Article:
Branching Out

Nestled within a vast spectacle of trees, shrubs, twisting vines, plants and exhibits spanning 1,700 acres at the Morton Arboretum in Lisle, Ill., lies one of the nation’s newest, most exciting children’s gardens. The new four-acre garden (one of the largest in the United States) allows children and their parents to scale canopies, follow stepping-stones through a pond or crawl across a net suspended above a prairie.

The Arboretum’s project, titled “Branching Out!” was a high-profile, $10.5 million effort planned and created by a team of landscape architects, engineers, architects, botanists, educators, exhibit developers, horticulturists, and researchers. Consultants in civil engineering, construction, electrical engineering, horticulture, irrigation, masonry, mechanical engineering, and structural engineering also contributed to the final product. In short, it was a big project.

With so many experts from so many different backgrounds, it was clear from the start communication and close collaboration were going to be the keys to realizing the Arboretum’s bold vision. And, of course, somebody had to be in charge. That somebody was EDAW, a world-renowned landscape architect firm with 25 offices and 1,100 employees worldwide. The company’s Fort Collins, Colorado branch then commissioned Hitchock Design Group (HDG) to be their local liaison during the conceptual design phase and asked them to take the lead management role during the design development, construction documentation and construction observations phases of the project.

Breaking With Convention

In the past, an exhibit design firm or educator would have most probably led this type of project. Giving the lead role to landscape architects represents, in my opinion, an exciting change in the perception of landscape architecture. Beyond focusing on basic site elements such as circulation, safety and scale, we were challenged to transform educational messages into dynamic, functioning site features. Exciting stuff.

As EDAW and HDG got to work, a basic shared philosophy emerged – both firms were interested in designing the space to teach and unite the whole family versus one particular age group.

Building upon this idea, and the data provided by the Arboretum staff, (they had interviewed children and other community members and visited other children’s gardens as part of their preliminary research) we decided to incorporate open exploration into the design, to give visitors a sense of involvement in the learning process and, hopefully, a deeper understanding of nature.

The notion of letting children’s curiosity be their best learning tool fit in perfectly with the Arboretum’s educational goals for the garden: to combine different kinds of experiences that encourage physical, cognitive and emotional development in children - and at the same time - manage to keep it fun.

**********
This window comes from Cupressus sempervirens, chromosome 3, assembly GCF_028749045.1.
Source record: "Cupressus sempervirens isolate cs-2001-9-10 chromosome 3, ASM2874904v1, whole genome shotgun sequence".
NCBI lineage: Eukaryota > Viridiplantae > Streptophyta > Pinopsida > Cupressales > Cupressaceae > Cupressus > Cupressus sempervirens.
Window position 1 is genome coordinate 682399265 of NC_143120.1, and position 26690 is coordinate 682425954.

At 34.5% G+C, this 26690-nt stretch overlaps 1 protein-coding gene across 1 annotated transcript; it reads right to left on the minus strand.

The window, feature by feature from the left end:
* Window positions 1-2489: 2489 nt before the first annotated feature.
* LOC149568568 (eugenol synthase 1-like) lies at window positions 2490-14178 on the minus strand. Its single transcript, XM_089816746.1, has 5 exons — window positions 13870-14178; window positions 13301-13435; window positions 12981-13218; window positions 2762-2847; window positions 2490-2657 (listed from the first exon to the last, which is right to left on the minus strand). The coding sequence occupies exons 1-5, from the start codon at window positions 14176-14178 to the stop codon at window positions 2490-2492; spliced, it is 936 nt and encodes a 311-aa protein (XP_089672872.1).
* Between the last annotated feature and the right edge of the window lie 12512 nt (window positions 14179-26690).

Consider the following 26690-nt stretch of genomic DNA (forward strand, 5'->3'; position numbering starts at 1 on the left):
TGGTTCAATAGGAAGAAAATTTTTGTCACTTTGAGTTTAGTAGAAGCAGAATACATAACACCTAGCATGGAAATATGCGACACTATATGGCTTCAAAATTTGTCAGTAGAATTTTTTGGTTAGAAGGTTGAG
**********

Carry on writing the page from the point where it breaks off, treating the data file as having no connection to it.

Trees, Trees, Trees

Since our project managers at HDG were going to need to have a very broad and precise understanding of the project in order to execute the design plans, from the educational goals of the Arboretum to the finest details in the sketches, the EDAW team invited HDG to actively participate alongside their consultants in the original discussions with the Arboretum’s education experts.

For us, it was somewhat unusual, yet extremely helpful considering the magnitude and scope of the work, to have the opportunity to observe the decision-making process in the concept phase of a project. During the two-year concept phase, we attended workshops and meetings with consultants and gained a thorough understanding of the Aboretum’s mission to help people grasp the importance of trees in our world and how that message needed to stand out in the Garden. The Arboretum felt other highly regarded children’s gardens they visited had left out this crucial element. We used it as a focal point in our collaborations with them and challenged Arboretum staff to use their imagination with us to bring an artistic appeal to every part of the garden.

The Design Development Phase: A Balanced Approach

The conceptual design phase ended with the creation of a 50-page booklet that defined the rough character and key elements of the garden, including 20 to 30 full-color sketches. This booklet was then further refined during the design development phase and eventually used to create a large, detailed, specifications manual that served as a blueprint of sorts for the construction documentation phase. In the end, we had over 120 drawings (30” wide x 42” high) to refer to as we prepared to turn this bold vision into reality.

Again, communication was the key. To make sure we were meeting all of our collective goals, the team met weekly with Arboretum staff (half-day sessions) to develop the sketches into real proportions. Every aspect of the garden, from design to equipment safety issues to proper placement of storm sewers was reviewed. Particular attention was paid to the selection of materials used in the construction of the gardens. They had to reflect the distinct character of the individual gardens and be placed in proportions that would make children feel at home – and still manage to keep grownups from hitting their heads on things like playground equipment.